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“Bite-Size Bits of Local, National, and Global History”
“Bite-Size Bits of Local, National, and Global History”
Russell in Russell County, Kansas — The American Midwest (Upper Plains)
 

The Arrival of the Railroad

 
 
The Arrival of the Railroad Marker image. Click for full size.
By William Fischer, Jr., June 12, 2016
1. The Arrival of the Railroad Marker
Inscription.

When railroads first built across Kansas in the 1860s, Plains Indians inhabited much of the central and western part of the state. They did not welcome the incursion, sensing a danger to the buffalo herds that provided them with food, shelter, and clothing. In an attempt to defend their lands, Cheyennes, Arapahos, and other tribes frequently attacked railroad workers and tore up tracks.

Two miles west of this marker in May 1869, a mounted party of Indians dashed out of a deep ravine and attacked a railroad crew of seven. The railroad workers raced to their handcar and pumped desperately for home, firing their rifles as they went. Although no Indians are known to have died, two of the railroad workers were killed and four were wounded. A monument to the two who died stands in the Russell cemetery just east of here.

When the railroad reached here in 1867, a construction camp and watering station named Fossil Station was established. The name was changed to Russell in 1871 when a Wisconsin colony established the town.
 
Erected by Kansas State Historical Society and Kansas Department of Transportation.
 
Location. 38° 53.147′ N, 98° 50.534′ W. Marker is in Russell, Kansas, in Russell County. Marker is

The Arrival of the Railroad Marker image. Click for full size.
By William Fischer, Jr., June 12, 2016
2. The Arrival of the Railroad Marker
on Wichita Avenue (Business U.S. 40) east of Jay Street, on the left when traveling east. Touch for map. Marker is at or near this postal address: Russell Memorial Park, Russell KS 67665, United States of America.
 
Other nearby markers. At least 8 other markers are within one mile of this marker, measured as the crow flies. Russell County Veterans Memorial (about 300 feet away, measured in a direct line); The Freedom Tree (about 400 feet away); Alexander McKeefer and John Lynch (approx. 0.3 miles away); Civil War Memorial (approx. 0.3 miles away); Kansas Street (approx. one mile away); Dream Theater (approx. one mile away); Nicholas Gernon Blacksmith Shop (approx. one mile away); World War II Memorial Barn Quilt (approx. one mile away). Touch for a list and map of all markers in Russell.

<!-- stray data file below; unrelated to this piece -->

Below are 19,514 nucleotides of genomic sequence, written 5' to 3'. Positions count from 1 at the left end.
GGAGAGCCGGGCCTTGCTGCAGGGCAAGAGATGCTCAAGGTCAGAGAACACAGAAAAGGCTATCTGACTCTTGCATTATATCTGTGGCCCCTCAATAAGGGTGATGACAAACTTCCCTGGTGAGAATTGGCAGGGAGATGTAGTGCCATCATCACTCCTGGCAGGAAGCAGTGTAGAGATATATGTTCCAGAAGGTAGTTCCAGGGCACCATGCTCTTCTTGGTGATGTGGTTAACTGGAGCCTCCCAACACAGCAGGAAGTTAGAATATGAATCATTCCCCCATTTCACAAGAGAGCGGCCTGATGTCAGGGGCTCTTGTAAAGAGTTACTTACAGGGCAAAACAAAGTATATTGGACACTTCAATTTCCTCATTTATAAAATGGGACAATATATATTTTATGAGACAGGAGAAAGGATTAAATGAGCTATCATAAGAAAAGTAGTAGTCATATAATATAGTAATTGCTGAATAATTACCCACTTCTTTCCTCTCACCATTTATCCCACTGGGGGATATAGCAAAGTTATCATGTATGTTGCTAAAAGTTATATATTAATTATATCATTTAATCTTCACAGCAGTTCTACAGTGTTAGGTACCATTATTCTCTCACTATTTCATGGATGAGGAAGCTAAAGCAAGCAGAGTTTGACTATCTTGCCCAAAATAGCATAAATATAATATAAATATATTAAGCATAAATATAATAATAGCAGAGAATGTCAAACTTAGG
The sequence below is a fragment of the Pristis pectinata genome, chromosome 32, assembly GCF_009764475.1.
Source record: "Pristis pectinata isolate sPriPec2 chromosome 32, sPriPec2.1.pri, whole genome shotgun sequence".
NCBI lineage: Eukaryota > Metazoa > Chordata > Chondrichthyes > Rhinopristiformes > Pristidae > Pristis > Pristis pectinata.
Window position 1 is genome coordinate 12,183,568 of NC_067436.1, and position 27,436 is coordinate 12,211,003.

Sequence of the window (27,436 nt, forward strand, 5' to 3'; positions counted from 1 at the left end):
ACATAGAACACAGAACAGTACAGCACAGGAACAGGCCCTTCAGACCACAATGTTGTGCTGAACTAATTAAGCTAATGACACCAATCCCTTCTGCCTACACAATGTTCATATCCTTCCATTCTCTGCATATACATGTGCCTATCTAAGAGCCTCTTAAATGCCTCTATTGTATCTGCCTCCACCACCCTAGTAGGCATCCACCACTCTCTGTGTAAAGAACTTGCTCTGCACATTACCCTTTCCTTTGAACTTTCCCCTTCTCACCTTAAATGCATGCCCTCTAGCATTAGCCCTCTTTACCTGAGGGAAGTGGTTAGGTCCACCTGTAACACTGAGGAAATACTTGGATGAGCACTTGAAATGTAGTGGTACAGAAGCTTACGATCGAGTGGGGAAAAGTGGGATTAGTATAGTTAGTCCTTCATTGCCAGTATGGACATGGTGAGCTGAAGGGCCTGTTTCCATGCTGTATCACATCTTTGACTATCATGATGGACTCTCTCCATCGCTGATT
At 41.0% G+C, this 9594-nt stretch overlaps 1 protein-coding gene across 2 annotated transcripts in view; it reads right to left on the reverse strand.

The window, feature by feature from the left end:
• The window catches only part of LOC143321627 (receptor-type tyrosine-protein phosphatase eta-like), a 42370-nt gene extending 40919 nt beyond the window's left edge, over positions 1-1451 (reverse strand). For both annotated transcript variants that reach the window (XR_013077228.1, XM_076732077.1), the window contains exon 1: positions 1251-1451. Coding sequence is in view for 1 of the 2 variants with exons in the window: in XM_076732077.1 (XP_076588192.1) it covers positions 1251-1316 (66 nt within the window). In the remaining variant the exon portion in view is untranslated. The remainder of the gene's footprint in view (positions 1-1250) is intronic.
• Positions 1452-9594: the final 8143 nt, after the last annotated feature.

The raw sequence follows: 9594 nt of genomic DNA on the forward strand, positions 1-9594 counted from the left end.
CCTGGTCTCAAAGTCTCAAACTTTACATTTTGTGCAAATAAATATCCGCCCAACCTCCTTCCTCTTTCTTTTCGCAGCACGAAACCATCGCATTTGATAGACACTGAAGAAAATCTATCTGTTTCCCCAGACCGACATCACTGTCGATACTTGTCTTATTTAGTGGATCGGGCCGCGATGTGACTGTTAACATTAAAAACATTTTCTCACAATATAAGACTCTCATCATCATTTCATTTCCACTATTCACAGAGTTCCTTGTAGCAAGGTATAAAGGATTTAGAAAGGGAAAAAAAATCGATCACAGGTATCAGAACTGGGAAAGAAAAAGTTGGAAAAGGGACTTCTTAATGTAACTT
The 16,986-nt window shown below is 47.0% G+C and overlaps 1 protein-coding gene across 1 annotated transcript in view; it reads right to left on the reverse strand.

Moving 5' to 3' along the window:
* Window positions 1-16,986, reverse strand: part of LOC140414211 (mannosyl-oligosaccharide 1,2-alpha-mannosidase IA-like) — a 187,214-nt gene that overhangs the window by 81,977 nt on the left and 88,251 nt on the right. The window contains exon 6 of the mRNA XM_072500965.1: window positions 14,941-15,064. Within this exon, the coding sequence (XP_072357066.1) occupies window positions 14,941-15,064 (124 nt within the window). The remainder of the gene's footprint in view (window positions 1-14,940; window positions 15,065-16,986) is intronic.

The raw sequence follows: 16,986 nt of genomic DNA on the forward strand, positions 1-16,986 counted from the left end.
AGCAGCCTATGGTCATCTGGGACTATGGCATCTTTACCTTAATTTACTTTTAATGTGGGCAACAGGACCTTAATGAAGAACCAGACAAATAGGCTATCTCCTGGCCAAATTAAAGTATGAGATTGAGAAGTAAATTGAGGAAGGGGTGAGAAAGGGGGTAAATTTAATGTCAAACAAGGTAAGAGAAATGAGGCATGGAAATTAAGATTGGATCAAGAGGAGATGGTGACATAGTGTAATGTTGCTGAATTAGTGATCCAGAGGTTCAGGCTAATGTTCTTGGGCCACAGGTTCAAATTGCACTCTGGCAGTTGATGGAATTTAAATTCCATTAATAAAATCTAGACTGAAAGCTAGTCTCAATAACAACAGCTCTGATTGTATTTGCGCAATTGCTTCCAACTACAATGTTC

Related marker. Click here for another marker that is related to this marker.
 
Also see . . .
1. "Railroading Among the Indians," in Pioneer History of Kansas, by Roenigk (1933). (Submitted on July 2, 2016, by William Fischer, Jr. of Scranton, Pennsylvania.)
2. Russell County, in Cutler's History of Kansas (1883). (Submitted on July 2, 2016, by William Fischer, Jr. of Scranton, Pennsylvania.)
 
Categories. Native AmericansRailroads & StreetcarsSettlements & SettlersWars, US Indian
 
 
Credits. This page was last revised on July 2, 2016. This page originally submitted on July 2, 2016, by William Fischer, Jr. of Scranton, Pennsylvania. This page has been viewed 142 times since then and 36 times this year. Photos:   1, 2. submitted on July 2, 2016, by William Fischer, Jr. of Scranton, Pennsylvania.
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